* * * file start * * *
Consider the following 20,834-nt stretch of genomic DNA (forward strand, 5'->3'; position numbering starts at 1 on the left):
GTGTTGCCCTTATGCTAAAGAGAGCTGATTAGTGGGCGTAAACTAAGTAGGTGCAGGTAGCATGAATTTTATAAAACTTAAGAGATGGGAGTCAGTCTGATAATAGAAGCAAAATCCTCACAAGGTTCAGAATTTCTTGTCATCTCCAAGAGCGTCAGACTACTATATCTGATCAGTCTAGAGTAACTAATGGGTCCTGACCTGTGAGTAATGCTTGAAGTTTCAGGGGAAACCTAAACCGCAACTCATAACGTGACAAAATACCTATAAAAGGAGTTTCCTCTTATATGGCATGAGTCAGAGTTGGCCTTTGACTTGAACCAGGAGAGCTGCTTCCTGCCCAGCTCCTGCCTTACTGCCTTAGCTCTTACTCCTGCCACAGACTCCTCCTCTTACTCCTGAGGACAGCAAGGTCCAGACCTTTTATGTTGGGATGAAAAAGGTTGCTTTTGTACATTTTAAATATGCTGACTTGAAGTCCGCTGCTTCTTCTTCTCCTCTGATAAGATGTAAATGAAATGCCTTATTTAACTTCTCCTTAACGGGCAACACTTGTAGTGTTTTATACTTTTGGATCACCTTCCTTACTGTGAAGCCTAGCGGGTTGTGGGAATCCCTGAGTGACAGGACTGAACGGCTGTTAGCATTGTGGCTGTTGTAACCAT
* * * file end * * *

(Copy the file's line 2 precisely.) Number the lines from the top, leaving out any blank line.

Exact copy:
GTGTTGCCCTTATGCTAAAGAGAGCTGATTAGTGGGCGTAAACTAAGTAGGTGCAGGTAGCATGAATTTTATAAAACTTAAGAGATGGGAGTCAGTCTGATAATAGAAGCAAAATCCTCACAAGGTTCAGAATTTCTTGTCATCTCCAAGAGCGTCAGACTACTATATCTGATCAGTCTAGAGTAACTAATGGGTCCTGACCTGTGAGTAATGCTTGAAGTTTCAGGGGAAACCTAAACCGCAACTCATAACGTGACAAAATACCTATAAAAGGAGTTTCCTCTTATATGGCATGAGTCAGAGTTGGCCTTTGACTTGAACCAGGAGAGCTGCTTCCTGCCCAGCTCCTGCCTTACTGCCTTAGCTCTTACTCCTGCCACAGACTCCTCCTCTTACTCCTGAGGACAGCAAGGTCCAGACCTTTTATGTTGGGATGAAAAAGGTTGCTTTTGTACATTTTAAATATGCTGACTTGAAGTCCGCTGCTTCTTCTTCTCCTCTGATAAGATGTAAATGAAATGCCTTATTTAACTTCTCCTTAACGGGCAACACTTGTAGTGTTTTATACTTTTGGATCACCTTCCTTACTGTGAAGCCTAGCGGGTTGTGGGAATCCCTGAGTGACAGGACTGAACGGCTGTTAGCATTGTGGCTGTTGTAACCAT